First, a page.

In a recent trial court opinion from the Court of Common Pleas of Lackawanna County Court, the issue of Facebook discovery was once again addressed in Brogan v. Rosenn et al, No. 08 – CV – 6048 (Lack. Co. April 22, 2013). In this matter, the Plaintiff was seeking the Facebook login name, user name, and password of a deponent witness who happened to be a paralegal in a defendant insurance company’s claims department. According to the opinion another insurance company witness testified that he had communicated via Facebook with that paralegal regarding depositions in the matter. The carrier refused to release the paralegal’s login info, user name, or password. The Plaintiff filed a discovery motion to compel that information.
The trial court holds that in order to obtain discovery of private information on social media sites the seeker of the information must, at the very least, show that the information sought is relevant to the case at hand. One way to establish that predicate is to show that the publicly available information on the site at issue reveals information pertinent to the matter and arguably calls the claims or defenses at issue in the suit into question.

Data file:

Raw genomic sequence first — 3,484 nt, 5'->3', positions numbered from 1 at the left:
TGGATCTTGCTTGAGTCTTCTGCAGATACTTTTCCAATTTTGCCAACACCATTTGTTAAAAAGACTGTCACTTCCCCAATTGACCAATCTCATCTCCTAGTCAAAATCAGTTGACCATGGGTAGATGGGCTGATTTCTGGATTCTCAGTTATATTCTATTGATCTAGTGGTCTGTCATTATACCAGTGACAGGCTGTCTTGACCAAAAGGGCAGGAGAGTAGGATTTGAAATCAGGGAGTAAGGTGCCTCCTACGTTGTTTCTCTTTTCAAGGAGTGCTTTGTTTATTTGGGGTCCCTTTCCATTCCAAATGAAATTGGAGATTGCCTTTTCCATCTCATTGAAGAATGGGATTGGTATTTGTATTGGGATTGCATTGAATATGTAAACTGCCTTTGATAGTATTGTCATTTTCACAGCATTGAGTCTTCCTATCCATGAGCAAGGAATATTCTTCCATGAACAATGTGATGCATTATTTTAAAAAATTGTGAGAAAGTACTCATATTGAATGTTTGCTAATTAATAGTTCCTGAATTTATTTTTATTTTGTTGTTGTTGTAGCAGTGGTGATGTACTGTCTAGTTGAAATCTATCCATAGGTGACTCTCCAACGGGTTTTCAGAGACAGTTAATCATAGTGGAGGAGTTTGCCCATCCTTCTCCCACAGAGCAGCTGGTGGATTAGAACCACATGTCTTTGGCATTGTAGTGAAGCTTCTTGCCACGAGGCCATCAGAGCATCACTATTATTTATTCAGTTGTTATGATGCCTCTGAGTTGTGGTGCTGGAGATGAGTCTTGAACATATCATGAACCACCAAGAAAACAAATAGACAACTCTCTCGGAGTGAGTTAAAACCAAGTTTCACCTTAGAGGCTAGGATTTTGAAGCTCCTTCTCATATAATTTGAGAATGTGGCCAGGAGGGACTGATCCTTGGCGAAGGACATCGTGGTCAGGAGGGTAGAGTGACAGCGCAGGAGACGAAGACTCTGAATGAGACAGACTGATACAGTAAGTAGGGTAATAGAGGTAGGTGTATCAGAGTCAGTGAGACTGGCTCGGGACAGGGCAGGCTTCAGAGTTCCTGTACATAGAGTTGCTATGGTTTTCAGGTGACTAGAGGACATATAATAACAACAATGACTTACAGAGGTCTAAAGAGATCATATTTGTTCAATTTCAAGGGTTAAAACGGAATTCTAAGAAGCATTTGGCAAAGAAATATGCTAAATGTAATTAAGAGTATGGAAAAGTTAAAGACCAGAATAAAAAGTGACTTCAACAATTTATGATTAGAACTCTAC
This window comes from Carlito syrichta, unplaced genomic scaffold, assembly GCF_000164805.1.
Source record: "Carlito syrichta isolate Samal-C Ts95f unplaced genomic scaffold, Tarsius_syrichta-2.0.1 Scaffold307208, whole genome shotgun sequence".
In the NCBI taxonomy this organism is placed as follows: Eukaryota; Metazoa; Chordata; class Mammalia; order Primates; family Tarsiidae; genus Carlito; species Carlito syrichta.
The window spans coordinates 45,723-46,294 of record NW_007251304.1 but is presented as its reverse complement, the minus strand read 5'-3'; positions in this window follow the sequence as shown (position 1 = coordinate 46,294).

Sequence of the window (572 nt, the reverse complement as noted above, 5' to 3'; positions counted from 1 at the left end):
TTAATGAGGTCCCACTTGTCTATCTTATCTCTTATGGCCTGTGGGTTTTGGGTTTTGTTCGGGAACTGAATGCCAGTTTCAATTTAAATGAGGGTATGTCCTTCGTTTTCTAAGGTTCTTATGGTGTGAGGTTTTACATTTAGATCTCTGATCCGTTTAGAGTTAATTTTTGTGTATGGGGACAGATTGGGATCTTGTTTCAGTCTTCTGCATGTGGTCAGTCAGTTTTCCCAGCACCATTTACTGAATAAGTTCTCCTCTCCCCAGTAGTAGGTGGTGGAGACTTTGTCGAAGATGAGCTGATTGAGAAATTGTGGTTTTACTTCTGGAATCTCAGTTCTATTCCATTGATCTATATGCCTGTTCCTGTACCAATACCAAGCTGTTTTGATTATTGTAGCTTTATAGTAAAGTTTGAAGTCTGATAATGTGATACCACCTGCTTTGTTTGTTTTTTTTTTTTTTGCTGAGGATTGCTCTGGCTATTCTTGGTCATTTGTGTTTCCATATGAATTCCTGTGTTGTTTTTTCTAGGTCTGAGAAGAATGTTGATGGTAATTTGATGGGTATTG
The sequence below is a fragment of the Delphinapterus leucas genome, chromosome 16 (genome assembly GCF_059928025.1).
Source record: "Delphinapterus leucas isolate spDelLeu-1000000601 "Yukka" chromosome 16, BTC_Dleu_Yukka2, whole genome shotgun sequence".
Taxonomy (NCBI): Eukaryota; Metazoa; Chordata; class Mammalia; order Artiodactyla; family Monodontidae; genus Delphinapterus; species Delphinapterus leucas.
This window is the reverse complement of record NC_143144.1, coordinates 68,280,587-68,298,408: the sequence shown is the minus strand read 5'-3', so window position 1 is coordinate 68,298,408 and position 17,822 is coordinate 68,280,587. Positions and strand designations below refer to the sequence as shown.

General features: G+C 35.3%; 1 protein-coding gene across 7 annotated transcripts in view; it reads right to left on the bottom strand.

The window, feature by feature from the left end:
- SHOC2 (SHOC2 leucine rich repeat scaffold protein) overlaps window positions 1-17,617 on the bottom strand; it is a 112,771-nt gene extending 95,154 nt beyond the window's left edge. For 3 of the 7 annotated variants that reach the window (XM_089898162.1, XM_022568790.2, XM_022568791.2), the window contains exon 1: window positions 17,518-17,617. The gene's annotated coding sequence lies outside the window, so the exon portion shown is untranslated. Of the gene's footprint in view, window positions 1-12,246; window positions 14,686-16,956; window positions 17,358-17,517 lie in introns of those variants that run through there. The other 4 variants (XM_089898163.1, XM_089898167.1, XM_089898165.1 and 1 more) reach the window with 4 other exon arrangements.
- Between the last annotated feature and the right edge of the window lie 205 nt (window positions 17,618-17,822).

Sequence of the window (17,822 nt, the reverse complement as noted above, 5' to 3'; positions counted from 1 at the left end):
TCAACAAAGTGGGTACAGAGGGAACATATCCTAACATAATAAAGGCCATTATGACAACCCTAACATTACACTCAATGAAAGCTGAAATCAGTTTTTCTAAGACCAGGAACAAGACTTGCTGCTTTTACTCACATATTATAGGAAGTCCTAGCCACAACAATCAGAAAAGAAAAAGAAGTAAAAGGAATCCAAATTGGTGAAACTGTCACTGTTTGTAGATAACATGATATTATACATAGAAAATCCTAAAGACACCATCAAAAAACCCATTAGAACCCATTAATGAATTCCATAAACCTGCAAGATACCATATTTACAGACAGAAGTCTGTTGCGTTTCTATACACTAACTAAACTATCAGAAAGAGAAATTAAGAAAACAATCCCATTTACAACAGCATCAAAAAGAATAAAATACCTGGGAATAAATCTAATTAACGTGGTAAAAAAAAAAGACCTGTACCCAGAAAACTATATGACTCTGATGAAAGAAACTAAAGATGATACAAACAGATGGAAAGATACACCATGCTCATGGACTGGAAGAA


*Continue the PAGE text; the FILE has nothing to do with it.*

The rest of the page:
Importantly, the trial court also holds that social media discovery requests must be properly framed and limited so that only relevant and non-privileged information is sought and produced. In this matter, the Court found that the plaintiffs had not established the relevance of the information on the paralegal’s private Facebook pages. Therefore, the demand for the paralegal’s disclosure of the user name and password was overly intrusive and would cause unreasonable embarrassment and burden to the paralegal in violation of the Pennsylvania Rules of Civil Procedure.
The motion to compel is denied.
For a copy of the opinion please contact Schmidt Kramer Injury Lawyer Scott Cooper at [email protected] Kramer.com or 717-888-8888.
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